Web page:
The sound of a dying star
August 16th, 2012
11:59 AM ET

The sound of a dying star

(CNN) – Think of this: you’re an astronomer, and you and your team have detected, for the first time, a star being devoured by a supermassive black hole almost four billion light years away.

This is the first time astronomers have captured this drama happening so long ago – and so far away – with a black hole this large.

So, you’re the astronomer – and your team sees this by scanning and crunching a pile of numbers.

(The numbers represent the signals captured by NASA’s SWIFT satellite and orbiting telescopes, and beamed down to Earth.)

Fine. But how do you get this across to the REST of us?

The astronomer we’re talking about is Jon Miller at the University of Michigan. He figured – what if we describe what it would SOUND like?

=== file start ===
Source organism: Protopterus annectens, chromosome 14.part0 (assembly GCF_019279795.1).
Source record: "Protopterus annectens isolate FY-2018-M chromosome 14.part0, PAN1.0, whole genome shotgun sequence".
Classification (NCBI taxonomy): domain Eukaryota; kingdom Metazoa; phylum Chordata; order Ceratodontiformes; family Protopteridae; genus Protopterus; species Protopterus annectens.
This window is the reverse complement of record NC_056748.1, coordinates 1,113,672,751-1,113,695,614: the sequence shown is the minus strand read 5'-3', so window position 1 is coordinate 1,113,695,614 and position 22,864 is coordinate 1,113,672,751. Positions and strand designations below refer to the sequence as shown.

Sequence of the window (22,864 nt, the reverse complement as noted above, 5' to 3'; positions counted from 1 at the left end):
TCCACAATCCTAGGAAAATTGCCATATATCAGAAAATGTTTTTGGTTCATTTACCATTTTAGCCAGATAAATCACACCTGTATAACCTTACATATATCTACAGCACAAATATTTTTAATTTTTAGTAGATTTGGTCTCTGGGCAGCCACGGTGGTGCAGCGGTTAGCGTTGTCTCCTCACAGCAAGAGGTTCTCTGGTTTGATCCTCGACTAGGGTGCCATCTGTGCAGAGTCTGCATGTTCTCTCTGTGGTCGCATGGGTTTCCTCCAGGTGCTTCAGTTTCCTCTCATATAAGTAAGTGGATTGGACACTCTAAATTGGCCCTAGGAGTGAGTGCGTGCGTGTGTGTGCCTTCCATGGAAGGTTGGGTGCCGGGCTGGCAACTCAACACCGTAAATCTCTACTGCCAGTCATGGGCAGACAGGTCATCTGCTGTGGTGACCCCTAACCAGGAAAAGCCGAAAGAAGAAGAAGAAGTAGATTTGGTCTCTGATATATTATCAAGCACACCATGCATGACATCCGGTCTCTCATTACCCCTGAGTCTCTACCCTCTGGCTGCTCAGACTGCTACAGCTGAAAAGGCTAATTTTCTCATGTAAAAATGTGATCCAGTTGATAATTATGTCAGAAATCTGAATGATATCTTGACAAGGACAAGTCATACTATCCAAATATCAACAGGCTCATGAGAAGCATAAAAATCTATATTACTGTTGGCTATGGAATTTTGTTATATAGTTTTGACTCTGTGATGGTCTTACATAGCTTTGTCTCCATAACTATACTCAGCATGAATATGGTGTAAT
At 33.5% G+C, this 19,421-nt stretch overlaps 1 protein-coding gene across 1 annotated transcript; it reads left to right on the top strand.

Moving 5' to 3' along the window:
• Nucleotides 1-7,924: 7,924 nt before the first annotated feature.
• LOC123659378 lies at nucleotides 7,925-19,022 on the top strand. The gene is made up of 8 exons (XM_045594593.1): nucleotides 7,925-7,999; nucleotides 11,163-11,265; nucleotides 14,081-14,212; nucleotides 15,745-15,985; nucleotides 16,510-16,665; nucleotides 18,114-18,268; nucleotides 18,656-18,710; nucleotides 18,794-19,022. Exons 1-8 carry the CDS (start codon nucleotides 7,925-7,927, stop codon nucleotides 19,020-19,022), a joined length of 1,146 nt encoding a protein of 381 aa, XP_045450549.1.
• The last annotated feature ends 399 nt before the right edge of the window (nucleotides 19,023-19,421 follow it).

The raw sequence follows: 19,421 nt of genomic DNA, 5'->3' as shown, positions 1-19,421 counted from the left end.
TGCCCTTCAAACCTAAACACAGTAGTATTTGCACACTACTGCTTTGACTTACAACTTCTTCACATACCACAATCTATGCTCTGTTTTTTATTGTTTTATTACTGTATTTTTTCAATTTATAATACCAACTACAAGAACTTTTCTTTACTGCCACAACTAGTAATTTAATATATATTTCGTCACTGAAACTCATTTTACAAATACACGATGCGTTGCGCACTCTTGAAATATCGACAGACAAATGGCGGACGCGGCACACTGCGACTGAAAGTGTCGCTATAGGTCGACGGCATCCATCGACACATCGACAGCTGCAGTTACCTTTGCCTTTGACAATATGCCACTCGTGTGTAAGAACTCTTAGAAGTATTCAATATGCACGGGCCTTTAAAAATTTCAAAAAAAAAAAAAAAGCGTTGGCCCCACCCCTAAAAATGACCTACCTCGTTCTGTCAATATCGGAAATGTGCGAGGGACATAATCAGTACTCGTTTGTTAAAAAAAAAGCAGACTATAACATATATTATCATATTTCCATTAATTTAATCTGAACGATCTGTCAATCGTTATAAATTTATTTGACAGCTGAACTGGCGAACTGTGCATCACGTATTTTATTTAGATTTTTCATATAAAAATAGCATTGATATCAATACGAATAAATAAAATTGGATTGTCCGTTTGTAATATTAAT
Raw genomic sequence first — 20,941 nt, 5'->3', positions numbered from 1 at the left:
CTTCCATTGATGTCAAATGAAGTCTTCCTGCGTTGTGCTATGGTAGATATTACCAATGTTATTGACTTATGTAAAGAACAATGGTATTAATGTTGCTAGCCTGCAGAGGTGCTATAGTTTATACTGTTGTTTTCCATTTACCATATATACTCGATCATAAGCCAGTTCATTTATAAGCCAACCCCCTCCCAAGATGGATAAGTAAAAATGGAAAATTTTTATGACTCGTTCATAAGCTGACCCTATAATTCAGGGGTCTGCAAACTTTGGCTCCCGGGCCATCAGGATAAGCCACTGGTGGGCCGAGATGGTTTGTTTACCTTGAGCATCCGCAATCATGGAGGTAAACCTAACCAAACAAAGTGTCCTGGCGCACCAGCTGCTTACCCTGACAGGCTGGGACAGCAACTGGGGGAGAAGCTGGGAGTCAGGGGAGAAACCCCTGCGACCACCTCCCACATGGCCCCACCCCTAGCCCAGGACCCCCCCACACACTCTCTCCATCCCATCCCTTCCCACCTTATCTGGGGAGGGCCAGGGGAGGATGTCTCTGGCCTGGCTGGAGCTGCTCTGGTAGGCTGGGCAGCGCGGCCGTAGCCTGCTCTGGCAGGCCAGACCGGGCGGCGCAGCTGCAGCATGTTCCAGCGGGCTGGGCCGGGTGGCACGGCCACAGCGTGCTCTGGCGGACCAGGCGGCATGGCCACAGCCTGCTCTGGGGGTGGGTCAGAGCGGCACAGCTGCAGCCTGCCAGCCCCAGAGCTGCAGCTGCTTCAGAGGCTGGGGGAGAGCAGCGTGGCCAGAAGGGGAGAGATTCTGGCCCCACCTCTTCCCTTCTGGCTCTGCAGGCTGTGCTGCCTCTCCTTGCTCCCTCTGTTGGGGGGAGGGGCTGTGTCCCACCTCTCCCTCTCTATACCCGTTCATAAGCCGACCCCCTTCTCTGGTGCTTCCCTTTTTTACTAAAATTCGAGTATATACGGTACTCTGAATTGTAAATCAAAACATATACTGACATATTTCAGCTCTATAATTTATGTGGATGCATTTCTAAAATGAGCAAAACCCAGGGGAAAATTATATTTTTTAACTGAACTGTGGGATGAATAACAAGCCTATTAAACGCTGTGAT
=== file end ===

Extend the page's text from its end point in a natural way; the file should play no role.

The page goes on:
[2:43] “Sound doesn’t travel in space, unfortunately. But Star Wars wouldn’t have been much fun if things blew up silently, right?”

So he and his team translated the frequency of the signals they captured in all those numbers into a sound. Listen to find out how.

Listen to this story at CNN Radio's Soundwaves
Post by:
Filed under: In Space
soundoff (2 Responses)
  1. MathRocks

    Astronomers: Historians of the cosmos

    August 22, 2012 at 10:26 am |
  2. Neo

    This is amazing! A star being devoured by a supermassive black hole almost four billion light years away! What a blast from the past! If only we can "see" our world four billion years in the past from four billion light years away. Even things going on just a thousand light years away from Earth that we see through telescopes, we have no idea what's going on over there at this present day and time. ... the irony of looking at things out in space.

    August 19, 2012 at 11:28 pm |

Contributors

  • Elizabeth LandauElizabeth Landau
    Writer/Producer
  • Sophia DengoSophia Dengo
    Senior Designer